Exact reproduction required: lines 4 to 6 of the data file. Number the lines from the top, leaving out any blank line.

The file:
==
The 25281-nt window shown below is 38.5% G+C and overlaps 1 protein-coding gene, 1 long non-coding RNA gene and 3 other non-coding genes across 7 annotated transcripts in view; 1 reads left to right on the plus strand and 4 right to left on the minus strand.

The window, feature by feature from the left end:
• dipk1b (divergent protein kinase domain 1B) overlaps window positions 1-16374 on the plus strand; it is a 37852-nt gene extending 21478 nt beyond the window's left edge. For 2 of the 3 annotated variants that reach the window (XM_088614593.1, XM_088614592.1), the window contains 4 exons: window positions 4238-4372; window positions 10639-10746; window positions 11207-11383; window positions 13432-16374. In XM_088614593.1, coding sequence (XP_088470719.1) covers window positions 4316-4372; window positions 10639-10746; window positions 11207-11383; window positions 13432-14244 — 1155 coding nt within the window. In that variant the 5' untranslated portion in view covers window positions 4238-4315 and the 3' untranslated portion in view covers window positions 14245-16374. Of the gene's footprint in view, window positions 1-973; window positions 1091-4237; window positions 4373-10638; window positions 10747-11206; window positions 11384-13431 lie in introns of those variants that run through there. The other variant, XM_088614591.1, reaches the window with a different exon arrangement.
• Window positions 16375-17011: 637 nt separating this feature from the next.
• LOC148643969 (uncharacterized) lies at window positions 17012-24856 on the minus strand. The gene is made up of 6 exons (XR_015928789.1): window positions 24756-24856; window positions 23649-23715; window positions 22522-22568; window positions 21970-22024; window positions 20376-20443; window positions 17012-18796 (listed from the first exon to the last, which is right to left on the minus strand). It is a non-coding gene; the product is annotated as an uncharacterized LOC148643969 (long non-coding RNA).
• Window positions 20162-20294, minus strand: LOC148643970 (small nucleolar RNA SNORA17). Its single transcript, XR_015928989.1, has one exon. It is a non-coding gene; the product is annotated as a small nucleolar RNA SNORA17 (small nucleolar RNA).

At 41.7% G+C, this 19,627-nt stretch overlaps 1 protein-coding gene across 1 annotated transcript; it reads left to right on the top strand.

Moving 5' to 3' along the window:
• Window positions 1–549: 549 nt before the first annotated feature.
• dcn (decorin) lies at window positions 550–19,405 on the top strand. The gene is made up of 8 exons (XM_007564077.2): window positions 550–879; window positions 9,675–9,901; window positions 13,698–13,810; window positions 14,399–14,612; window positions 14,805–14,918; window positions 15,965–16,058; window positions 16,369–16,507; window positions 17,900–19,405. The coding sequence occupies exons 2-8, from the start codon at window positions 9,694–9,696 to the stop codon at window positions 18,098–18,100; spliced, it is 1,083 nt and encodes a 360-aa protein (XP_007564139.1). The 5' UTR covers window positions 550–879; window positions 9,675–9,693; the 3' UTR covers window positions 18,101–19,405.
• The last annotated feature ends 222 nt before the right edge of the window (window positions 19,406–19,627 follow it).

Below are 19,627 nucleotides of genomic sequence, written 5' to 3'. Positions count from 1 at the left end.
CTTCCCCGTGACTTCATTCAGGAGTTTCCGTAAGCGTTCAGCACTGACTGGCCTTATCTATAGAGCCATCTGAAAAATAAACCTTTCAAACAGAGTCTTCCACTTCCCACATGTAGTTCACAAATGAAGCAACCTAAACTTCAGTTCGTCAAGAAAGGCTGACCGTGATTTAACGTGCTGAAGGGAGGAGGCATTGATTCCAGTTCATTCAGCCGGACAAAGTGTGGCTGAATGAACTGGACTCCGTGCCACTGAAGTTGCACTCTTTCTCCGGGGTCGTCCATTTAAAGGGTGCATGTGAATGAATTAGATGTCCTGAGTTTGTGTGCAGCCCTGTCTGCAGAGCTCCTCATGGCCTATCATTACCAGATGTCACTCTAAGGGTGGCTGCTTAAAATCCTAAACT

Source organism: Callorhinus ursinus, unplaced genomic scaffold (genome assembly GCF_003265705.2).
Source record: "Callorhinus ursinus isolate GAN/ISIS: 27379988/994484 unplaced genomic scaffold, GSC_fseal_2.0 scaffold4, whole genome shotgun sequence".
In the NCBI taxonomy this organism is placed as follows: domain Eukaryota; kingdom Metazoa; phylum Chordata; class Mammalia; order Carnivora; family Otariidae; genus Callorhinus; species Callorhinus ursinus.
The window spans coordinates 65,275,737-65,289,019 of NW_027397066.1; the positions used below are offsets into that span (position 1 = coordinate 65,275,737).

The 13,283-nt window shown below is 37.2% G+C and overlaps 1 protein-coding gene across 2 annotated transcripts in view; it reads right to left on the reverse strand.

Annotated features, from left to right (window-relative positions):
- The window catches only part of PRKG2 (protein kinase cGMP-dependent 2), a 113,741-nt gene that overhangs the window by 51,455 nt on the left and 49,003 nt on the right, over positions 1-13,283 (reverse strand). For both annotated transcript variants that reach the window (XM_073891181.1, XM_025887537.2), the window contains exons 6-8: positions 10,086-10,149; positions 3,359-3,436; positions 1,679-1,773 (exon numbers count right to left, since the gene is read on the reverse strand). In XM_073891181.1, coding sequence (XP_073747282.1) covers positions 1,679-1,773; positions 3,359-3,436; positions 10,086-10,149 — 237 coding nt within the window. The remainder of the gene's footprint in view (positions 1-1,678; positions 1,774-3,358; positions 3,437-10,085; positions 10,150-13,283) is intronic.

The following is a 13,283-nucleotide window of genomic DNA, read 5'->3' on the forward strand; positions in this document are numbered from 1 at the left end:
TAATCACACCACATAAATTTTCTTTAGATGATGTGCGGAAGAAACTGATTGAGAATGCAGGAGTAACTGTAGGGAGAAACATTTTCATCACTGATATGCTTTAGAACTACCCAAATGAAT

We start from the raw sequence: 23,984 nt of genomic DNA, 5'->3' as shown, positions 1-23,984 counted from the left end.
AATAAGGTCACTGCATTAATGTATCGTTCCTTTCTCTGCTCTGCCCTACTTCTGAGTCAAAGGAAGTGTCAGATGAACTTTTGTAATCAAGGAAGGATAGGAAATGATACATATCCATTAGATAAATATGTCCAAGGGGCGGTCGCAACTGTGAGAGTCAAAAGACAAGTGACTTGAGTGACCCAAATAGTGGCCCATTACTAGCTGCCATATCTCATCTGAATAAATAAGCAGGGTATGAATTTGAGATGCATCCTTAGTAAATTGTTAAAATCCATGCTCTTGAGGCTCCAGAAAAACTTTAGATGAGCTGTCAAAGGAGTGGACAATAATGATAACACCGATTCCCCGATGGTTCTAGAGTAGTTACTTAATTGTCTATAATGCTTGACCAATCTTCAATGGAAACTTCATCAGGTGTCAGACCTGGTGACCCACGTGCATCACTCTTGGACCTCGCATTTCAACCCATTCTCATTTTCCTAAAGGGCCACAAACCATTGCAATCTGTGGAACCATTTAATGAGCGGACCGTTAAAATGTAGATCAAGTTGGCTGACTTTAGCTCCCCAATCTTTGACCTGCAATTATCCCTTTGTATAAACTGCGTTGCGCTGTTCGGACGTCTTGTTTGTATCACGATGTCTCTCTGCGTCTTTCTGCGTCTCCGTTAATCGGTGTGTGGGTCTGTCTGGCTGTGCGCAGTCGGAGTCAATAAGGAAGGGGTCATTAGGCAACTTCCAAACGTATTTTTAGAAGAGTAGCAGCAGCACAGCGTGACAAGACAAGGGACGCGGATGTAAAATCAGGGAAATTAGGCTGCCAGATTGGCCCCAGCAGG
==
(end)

• Window positions 16375-17011: 637 nt separating this feature from the next.
• LOC148643969 (uncharacterized) lies at window positions 17012-24856 on the minus strand. The gene is made up of 6 exons (XR_015928789.1): window positions 24756-24856; window positions 23649-23715; window positions 22522-22568; window positions 21970-22024; window positions 20376-20443; window positions 17012-18796 (listed from the first exon to the last, which is right to left on the minus strand). It is a non-coding gene; the product is annotated as an uncharacterized LOC148643969 (long non-coding RNA).
• Window positions 20162-20294, minus strand: LOC148643970 (small nucleolar RNA SNORA17). Its single transcript, XR_015928989.1, has one exon. It is a non-coding gene; the product is annotated as a small nucleolar RNA SNORA17 (small nucleolar RNA).